Since its launch in May 2021, ID-Art has proven its effectiveness in helping to identify stolen cultural property.
By the end of April 2022, the application had been downloaded more than 21,000 times in 164 countries, and had contributed to the success stories described below.
The Spanish Guardia Civil recovered two stolen Renaissance tables thanks to INTERPOL’s ID-Art and the good faith of the current owner.
Their recovery came more than 40 years after their original theft in 1979 from the church of Barcial del Barco in Zamora.
ID-Art used cutting-edge image-recognition software to match photos against items recorded in the database. The black and white images date from 1979.
In a separate case, following a tip-off from a numismatist in London, the Spanish National Police also recovered three gold coins dating back to the Roman Empire and arrested two individuals when they tried to sell one of the coins.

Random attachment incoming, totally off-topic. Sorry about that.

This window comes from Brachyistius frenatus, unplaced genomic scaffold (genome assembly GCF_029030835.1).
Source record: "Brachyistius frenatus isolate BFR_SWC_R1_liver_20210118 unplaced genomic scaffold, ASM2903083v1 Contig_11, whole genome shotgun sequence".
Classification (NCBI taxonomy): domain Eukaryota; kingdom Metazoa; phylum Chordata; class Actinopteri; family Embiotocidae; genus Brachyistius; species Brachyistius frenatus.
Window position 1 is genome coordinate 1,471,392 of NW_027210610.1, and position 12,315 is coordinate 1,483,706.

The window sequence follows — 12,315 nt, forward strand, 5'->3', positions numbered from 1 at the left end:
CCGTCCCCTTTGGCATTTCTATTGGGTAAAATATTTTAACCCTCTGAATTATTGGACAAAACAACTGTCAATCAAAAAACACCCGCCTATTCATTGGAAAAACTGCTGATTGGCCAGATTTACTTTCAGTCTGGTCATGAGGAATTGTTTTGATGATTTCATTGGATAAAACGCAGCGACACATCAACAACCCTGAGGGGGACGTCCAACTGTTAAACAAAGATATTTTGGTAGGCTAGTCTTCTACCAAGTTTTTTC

The investigators used the ID-Art app to identify the coins. Of great historical and economic value, they had been stolen in Switzerland in 2012 and were worth up to EUR 200,000 on the black market.
The Romanian National Police recovered a processional cross dating from the 13th century in July 2021. They returned the cross to the Evangelical Church Museum of Cisnadie, where thieves had originally stolen it in 2016.
In the Netherlands, ID-Art once again proved successful. Here, the Dutch Art Crime Unit discovered two paintings that had been reported stolen.
This followed checks via the application against an online sales catalogue involving an Amsterdam auction house.
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It is available in INTERPOL's official languages: Arabic, English, French and Spanish.
You can download ID-Art free of charge for Apple and Android mobile devices.